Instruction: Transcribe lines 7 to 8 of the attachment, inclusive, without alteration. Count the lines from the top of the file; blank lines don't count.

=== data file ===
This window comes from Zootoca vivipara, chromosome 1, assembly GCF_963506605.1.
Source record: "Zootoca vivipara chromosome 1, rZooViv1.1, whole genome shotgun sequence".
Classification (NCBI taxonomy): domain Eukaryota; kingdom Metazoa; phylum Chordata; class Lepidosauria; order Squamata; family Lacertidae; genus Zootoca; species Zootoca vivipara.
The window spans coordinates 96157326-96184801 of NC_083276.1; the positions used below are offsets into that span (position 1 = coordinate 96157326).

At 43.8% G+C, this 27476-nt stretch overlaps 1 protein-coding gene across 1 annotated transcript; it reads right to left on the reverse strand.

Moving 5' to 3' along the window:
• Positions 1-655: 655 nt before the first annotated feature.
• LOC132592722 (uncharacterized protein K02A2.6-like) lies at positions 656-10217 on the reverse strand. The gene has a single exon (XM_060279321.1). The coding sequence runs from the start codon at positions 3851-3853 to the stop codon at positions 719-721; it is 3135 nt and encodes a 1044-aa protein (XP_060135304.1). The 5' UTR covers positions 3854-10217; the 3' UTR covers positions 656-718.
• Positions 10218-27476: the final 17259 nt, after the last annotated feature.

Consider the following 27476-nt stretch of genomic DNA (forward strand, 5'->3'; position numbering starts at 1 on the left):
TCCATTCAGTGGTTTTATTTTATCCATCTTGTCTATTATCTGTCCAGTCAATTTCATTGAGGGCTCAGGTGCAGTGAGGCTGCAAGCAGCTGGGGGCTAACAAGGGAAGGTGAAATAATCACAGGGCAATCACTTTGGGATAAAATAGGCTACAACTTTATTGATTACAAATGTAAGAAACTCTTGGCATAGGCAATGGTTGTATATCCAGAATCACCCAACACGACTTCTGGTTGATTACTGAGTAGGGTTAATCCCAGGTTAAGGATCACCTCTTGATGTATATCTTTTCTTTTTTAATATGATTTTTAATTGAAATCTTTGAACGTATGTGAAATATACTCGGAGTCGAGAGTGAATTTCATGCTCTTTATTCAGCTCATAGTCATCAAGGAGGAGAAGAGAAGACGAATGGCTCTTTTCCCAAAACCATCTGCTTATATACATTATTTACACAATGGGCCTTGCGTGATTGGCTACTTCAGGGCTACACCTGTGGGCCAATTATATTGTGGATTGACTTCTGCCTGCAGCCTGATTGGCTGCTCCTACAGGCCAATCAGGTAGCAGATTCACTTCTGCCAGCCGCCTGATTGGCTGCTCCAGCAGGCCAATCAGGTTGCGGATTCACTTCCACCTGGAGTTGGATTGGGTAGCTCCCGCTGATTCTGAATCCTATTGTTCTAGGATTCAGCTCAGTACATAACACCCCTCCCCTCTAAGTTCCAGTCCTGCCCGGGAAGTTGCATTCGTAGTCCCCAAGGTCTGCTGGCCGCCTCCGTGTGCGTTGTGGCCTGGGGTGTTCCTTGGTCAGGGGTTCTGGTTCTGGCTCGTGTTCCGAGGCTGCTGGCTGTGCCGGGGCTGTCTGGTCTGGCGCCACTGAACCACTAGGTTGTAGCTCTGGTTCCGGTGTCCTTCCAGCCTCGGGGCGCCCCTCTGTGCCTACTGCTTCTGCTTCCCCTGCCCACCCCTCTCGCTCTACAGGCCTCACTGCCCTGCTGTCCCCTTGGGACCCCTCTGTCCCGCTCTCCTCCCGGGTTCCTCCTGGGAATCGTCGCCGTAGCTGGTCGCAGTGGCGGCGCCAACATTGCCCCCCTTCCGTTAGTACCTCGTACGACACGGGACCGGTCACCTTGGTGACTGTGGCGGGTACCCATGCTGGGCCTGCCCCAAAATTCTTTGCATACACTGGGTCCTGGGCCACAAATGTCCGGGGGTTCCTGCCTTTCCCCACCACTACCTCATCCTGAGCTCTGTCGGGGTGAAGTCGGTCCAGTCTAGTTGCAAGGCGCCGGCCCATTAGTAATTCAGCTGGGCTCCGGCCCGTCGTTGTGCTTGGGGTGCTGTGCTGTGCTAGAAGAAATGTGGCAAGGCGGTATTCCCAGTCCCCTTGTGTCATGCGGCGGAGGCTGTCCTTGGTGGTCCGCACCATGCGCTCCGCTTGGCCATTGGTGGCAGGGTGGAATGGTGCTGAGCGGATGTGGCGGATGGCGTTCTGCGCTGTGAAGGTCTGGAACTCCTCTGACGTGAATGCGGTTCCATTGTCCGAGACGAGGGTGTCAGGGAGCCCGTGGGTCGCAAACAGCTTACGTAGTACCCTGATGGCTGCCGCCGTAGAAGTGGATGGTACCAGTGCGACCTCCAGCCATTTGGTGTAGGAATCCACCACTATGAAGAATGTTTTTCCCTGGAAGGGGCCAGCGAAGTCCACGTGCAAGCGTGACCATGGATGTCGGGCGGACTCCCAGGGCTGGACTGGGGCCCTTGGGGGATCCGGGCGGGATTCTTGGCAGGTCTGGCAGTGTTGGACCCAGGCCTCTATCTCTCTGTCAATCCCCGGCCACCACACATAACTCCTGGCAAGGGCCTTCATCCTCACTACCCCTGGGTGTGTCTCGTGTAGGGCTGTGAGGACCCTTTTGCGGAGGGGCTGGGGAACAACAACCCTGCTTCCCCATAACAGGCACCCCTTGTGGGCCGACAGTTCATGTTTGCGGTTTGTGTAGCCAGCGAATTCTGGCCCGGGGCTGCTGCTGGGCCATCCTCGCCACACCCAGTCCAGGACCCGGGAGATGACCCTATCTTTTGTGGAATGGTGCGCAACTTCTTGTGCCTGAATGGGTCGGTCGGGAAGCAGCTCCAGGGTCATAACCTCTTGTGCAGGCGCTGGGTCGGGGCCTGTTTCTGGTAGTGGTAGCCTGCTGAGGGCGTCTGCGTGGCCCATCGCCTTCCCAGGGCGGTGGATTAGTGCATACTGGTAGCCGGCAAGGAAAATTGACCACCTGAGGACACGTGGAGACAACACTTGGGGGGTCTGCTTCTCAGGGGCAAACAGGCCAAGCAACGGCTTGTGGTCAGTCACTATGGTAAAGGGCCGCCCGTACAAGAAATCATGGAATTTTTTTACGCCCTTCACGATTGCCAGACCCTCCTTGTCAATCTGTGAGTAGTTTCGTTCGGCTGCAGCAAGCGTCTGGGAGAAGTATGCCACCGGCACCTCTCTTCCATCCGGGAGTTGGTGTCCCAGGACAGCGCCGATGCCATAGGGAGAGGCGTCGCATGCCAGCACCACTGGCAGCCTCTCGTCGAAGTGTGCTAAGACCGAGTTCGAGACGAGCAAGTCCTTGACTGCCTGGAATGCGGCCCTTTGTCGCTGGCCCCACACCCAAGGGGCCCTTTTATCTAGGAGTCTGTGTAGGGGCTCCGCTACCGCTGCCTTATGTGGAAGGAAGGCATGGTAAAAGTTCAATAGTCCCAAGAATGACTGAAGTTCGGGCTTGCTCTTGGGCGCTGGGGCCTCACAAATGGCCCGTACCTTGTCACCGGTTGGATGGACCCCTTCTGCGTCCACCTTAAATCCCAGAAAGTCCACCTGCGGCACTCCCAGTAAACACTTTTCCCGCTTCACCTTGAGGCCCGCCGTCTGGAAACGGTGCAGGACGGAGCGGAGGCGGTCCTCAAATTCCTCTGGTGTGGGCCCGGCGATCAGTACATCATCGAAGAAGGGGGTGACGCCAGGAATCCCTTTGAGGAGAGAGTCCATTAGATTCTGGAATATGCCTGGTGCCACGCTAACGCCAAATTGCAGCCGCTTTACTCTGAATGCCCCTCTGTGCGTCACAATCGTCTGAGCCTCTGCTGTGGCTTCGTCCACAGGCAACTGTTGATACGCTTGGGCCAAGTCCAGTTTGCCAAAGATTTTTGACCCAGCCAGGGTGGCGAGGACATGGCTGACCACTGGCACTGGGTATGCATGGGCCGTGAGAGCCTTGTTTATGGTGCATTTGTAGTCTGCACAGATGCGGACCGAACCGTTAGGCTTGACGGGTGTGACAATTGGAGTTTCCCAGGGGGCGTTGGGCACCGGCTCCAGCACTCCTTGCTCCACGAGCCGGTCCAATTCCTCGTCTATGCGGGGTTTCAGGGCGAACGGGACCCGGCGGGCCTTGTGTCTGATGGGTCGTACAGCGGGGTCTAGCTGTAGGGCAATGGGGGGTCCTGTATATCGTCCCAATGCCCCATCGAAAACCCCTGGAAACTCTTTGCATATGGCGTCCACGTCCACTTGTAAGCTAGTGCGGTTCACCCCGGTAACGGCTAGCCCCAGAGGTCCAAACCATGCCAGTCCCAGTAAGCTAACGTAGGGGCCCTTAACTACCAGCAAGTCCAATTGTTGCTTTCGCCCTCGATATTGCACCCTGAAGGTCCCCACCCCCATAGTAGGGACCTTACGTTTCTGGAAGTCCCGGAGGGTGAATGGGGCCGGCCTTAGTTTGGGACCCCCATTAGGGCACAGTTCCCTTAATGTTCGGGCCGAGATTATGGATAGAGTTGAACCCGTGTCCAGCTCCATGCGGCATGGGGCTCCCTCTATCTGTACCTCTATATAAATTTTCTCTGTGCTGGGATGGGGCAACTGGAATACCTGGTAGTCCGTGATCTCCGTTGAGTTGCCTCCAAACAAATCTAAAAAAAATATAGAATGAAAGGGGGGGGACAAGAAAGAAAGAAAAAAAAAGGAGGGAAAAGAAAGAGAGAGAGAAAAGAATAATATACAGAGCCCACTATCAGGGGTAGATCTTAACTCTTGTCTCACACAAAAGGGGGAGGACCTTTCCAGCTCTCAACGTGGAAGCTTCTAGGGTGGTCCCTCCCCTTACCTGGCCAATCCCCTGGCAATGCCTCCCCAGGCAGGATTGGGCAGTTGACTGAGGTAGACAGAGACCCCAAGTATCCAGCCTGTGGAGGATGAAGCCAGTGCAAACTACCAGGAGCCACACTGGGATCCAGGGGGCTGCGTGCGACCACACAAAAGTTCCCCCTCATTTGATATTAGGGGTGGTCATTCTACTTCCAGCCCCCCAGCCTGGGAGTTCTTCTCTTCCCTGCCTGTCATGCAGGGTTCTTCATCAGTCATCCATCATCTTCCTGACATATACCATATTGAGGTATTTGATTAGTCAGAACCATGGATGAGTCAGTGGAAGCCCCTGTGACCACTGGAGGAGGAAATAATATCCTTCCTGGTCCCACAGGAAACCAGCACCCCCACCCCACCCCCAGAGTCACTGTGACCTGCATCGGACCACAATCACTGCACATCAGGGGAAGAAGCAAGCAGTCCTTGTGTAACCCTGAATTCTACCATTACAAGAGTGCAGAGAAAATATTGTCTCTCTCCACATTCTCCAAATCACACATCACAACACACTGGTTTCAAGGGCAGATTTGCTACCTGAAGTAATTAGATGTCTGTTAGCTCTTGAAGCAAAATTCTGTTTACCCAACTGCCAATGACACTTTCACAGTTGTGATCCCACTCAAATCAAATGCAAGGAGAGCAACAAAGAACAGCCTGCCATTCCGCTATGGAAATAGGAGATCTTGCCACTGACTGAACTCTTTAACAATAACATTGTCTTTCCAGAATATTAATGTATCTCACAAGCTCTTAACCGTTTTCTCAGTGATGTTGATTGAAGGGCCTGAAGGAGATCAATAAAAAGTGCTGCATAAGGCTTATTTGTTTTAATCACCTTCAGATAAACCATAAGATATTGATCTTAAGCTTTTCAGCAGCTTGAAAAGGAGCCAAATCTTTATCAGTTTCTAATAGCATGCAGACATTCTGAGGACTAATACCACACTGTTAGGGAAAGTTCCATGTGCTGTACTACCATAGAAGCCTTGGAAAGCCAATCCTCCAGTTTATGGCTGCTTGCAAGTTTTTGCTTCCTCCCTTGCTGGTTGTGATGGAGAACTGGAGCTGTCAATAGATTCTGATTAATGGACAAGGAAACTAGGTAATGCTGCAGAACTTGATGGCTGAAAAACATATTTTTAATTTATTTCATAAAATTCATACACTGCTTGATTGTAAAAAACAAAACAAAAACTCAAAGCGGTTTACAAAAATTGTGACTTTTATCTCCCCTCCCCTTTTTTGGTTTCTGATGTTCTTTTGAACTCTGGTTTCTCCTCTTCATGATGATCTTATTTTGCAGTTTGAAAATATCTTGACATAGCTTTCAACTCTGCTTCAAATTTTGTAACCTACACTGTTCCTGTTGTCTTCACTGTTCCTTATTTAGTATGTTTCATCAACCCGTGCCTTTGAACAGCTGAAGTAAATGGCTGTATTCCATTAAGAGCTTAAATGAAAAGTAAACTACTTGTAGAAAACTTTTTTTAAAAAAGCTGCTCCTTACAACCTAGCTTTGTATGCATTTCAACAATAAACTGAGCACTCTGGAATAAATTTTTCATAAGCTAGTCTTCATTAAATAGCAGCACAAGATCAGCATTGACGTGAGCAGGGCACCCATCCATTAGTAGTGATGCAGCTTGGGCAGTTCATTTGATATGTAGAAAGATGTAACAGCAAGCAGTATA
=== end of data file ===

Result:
• Positions 1-655: 655 nt before the first annotated feature.
• LOC132592722 (uncharacterized protein K02A2.6-like) lies at positions 656-10217 on the reverse strand. The gene has a single exon (XM_060279321.1). The coding sequence runs from the start codon at positions 3851-3853 to the stop codon at positions 719-721; it is 3135 nt and encodes a 1044-aa protein (XP_060135304.1). The 5' UTR covers positions 3854-10217; the 3' UTR covers positions 656-718.